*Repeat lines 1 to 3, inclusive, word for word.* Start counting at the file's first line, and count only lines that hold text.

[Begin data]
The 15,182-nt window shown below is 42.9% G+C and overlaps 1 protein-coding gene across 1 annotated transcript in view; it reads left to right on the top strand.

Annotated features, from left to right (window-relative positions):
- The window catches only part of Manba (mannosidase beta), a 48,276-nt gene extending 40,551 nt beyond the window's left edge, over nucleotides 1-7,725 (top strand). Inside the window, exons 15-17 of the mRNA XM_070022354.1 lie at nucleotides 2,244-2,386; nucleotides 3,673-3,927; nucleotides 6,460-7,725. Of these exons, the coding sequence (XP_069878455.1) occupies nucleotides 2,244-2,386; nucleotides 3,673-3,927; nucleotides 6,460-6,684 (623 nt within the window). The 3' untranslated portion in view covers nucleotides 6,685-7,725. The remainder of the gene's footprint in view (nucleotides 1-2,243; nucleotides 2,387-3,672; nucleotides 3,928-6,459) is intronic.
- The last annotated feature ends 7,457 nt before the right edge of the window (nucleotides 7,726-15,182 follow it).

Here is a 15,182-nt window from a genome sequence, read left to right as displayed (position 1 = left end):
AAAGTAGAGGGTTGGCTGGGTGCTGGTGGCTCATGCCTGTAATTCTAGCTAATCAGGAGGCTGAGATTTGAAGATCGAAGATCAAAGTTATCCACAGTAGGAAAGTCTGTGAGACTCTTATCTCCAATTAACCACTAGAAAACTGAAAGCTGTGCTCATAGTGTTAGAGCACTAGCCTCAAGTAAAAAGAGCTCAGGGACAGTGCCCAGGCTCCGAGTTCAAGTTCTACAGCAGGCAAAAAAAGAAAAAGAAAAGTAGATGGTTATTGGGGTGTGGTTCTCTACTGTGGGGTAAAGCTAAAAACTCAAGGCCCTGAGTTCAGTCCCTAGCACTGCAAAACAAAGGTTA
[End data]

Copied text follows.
The 15,182-nt window shown below is 42.9% G+C and overlaps 1 protein-coding gene across 1 annotated transcript in view; it reads left to right on the top strand.

Annotated features, from left to right (window-relative positions):
- The window catches only part of Manba (mannosidase beta), a 48,276-nt gene extending 40,551 nt beyond the window's left edge, over nucleotides 1-7,725 (top strand). Inside the window, exons 15-17 of the mRNA XM_070022354.1 lie at nucleotides 2,244-2,386; nucleotides 3,673-3,927; nucleotides 6,460-7,725. Of these exons, the coding sequence (XP_069878455.1) occupies nucleotides 2,244-2,386; nucleotides 3,673-3,927; nucleotides 6,460-6,684 (623 nt within the window). The 3' untranslated portion in view covers nucleotides 6,685-7,725. The remainder of the gene's footprint in view (nucleotides 1-2,243; nucleotides 2,387-3,672; nucleotides 3,928-6,459) is intronic.